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Loyalty marketers everywhere struggle with the rapid changes in technology, trying to figure out which ones are the best that will drive customer engagement and customer loyalty.
John Abraham, General Manager of Medallia (a customer experience management company), talked to Loyalty360 about this often difficult dilemma facing loyalty marketers.
Brands are looking for simplicity, yet with disparate technologies, confusing acronyms, and more data than ever before. Do you have any advice for brands?
In this era of Big Data, brands need advanced and highly integrated technology under the hood to make it simple for customers to do business with them. The reality in many companies is that they operate using a web of separate systems and platforms that all touch the customer or support different teams delivering products and services.
An effective CEM platform needs to combine those disparate sources to enable companies see a unified view of the customer’s experience, and make the management of that view operational.
At Medallia, we believe that doing the right up-front work to integrate customer data sources is key to simplifying the work teams need to do. It enables team members to engage productively with customers and to identify and solve problems faster. The transparency into key pain points for the customer not only leads to better experiences, but also helps companies save money.
Brands are struggling to create alignment with their audiences. They are transitioning from a push driven (CPM / CPA) focus to a “dialogue-based” approach with their customers. How do you think brands can do this most effectively?
Today’s brands understand that they need to stay connected with customers in real time across multiple channels— from direct feedback to social media or SMS messaging—but this often proves difficult to scale. Feedback has to be captured in real time from multiple sources and go to the right people who can engage in a meaningful dialogue with each customer—not just one central team.
A comprehensive CEM platform is needed because it not only gives brands an unfiltered view of customer experiences across every touch point, it also empowers employees from the frontline to the C-suite to take appropriate actions in a timely fashion. The system should enable individuals to initiate customer follow-up conversations while also making it easy for other teams to learn from those dialogues by subscribing to them. The results can be pretty amazing. Best Western, for example, found that properties responding to more than 50% of its social reviews grew occupancy rates at more than twice the rate of those that largely ignored social reviews.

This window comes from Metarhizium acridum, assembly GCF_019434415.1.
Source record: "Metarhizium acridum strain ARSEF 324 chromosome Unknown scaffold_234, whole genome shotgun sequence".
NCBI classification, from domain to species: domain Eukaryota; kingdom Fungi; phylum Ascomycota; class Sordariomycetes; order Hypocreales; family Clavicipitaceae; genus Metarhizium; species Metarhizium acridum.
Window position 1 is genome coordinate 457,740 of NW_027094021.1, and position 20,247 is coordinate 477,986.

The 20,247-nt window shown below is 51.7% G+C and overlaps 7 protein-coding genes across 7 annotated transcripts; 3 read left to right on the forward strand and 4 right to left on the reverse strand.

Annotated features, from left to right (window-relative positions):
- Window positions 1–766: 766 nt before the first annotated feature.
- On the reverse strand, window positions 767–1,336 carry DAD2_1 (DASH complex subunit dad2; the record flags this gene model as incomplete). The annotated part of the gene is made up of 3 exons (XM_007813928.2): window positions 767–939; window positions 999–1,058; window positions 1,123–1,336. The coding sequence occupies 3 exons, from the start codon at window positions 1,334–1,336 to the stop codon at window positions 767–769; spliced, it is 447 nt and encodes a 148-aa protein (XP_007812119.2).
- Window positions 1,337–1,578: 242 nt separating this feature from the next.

Brands are looking to create communities of “engaged” fans via personalized experiences. What are the challenges / opportunities to effectively leveraging communities in your loyalty / CX / VOC processes?
There are two approaches to delivering personalized experiences. The more traditional approach is to invest in service delivery at the front line, by empowering individuals to tailor conversations and solutions to the unique needs of each customer. A well-designed CEM system that tags feedback to individual team members is instrumental in developing knowledge and empathy around these service interactions.
A second, potentially more impactful approach, is to use the CEM system to enable low-friction testing of new ideas, which are often targeted at specific, unmet customer needs. Medallia has been making significant investments that allow companies to continuously test small innovations to understand their effectiveness. This continuous process takes advantage of the constant flow of feedback from an operational CEM system, allowing easy comparisons between test and control groups. Most important, by encouraging many small tests, brands can stay agile and keep up with rapidly changing customer needs. For example, retailer Tommy Bahama, renowned for customer service excellence, still continually strives to improve. It is now investing in the concept of putting a bar inside its stores to further engage customers and improve the retail experience.
Undertaking a large multi-month, multi-million dollar innovation test that includes lots of changes will soon be a thing of the past. Instead, companies can test a number of innovative ideas tailored to specific communities and quickly learn what works best.
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